trending Market Intelligence /marketintelligence/en/news-insights/trending/m79kevm1lx4ffthttrrtgg2 content esgSubNav
In This List

UK insists on fixed end for Brexit transition; paper suggests it sought leeway


Latin American and Caribbean Market Considerations Blog Series: Focus on LGD


Banking Essentials Newsletter: June Edition

Case Study

กรณีศึกษา A Bank Takes its Project Finance Assessments to a New Level


Fintech Intelligence Digital Newsletter: May 2021

UK insists on fixed end for Brexit transition; paper suggests it sought leeway

The U.K. asserted that a Brexit transition period will have a fixed end-date after a leaked government document suggested that Britain would seek a longer bridging phase if needed, The Guardian reported.

A government position paper shared with EU member states showed the U.K. supporting a two-year transition period, but officials also wanted to discuss a flexible duration with the EU.

"The U.K. believes the period's duration should be determined simply by how long it will take to prepare and implement the new processes and new systems that will underpin the future relationship," the draft document said.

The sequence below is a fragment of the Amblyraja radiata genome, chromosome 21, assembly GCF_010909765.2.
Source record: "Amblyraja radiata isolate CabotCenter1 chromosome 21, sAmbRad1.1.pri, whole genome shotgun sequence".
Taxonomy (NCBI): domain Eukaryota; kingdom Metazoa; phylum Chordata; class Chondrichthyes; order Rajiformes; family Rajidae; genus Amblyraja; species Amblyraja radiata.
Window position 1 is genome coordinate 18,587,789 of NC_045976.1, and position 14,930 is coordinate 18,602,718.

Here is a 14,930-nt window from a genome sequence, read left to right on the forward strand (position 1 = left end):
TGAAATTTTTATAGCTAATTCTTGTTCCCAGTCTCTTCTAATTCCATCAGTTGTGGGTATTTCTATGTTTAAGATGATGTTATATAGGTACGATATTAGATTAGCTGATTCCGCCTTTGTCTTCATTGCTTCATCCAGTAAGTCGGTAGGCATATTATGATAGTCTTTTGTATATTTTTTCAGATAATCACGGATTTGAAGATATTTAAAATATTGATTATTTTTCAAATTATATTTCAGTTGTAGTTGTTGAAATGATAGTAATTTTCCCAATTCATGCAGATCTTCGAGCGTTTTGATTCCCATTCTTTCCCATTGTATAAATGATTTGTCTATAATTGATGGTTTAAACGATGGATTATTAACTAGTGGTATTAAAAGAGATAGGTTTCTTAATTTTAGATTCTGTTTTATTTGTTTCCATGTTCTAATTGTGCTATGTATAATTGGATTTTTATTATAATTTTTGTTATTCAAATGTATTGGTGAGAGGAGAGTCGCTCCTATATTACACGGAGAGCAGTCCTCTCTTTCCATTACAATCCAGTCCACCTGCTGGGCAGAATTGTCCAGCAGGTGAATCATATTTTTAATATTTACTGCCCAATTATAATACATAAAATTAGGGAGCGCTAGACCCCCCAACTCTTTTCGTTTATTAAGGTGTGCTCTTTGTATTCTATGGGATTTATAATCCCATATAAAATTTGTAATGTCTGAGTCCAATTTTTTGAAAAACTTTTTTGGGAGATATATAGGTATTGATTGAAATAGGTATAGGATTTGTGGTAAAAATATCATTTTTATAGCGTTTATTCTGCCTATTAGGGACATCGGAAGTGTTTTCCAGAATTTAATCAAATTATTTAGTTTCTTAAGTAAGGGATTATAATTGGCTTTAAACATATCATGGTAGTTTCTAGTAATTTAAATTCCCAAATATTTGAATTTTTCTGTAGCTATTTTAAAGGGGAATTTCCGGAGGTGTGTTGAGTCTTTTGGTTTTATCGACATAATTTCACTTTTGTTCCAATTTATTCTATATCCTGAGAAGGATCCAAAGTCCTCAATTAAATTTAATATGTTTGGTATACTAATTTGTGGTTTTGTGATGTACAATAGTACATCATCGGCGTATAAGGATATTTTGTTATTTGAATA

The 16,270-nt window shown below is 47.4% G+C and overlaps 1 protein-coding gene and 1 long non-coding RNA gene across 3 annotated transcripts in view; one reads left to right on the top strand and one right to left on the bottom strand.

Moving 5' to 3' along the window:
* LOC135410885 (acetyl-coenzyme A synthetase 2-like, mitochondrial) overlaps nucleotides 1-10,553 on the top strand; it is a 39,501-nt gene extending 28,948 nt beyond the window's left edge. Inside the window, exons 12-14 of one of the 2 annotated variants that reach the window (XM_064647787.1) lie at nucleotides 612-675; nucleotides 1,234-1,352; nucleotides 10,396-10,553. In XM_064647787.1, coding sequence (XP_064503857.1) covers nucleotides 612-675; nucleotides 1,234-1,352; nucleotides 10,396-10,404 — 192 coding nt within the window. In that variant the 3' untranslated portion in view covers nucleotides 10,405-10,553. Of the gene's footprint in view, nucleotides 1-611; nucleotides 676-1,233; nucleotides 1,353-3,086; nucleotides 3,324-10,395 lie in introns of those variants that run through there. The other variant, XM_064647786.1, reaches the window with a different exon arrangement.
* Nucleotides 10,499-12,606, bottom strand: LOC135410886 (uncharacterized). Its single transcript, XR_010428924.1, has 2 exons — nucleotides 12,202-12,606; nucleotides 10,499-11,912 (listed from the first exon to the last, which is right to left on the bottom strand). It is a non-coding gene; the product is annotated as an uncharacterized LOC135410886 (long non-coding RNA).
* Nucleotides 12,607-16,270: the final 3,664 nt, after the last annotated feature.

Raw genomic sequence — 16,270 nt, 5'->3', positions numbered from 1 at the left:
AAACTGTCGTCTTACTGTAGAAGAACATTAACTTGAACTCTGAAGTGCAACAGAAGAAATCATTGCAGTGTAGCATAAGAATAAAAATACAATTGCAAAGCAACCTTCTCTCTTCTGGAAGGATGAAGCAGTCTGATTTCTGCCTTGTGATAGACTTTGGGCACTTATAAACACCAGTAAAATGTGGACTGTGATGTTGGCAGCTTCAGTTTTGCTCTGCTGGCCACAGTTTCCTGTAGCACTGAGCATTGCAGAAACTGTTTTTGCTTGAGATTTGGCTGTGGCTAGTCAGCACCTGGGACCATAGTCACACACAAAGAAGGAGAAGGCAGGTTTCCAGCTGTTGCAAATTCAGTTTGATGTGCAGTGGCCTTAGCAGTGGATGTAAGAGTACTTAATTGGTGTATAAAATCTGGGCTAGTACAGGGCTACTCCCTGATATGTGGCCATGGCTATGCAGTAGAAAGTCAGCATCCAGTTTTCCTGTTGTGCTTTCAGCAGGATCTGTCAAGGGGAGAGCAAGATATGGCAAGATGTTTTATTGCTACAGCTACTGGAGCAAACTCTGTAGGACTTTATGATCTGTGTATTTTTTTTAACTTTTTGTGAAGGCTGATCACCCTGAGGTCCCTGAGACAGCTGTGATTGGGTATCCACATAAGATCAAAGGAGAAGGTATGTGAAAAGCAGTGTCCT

A British government spokesman insisted that a Brexit transition deal with the EU will include an end-date, while a cabinet minister said an open-ended transition period was just "wishful thinking," according to The Guardian.

U.K. Prime Minister Theresa May had proposed a two-year transition period with identical arrangements to those already in place once Brexit takes effect in March 2019. The EU said a transitional period to preserve current trading terms should not last beyond Dec. 31, 2020.

Michel Barnier, the EU's chief negotiator, said earlier this month that a transition period "is not a given" due to persisting disagreements with the U.K. A draft document also showed in January that the EU had toughened up its demands for a transition deal.

However, on Brexit transition, the newly leaked U.K. position paper said "there is broad alignment between the U.K. and EU positions, with only a small number of areas requiring discussion," according to Reuters.

The next phase of Brexit talks between the U.K. and EU are set to begin following a "divorce agreement" struck between London and Brussels in December 2017.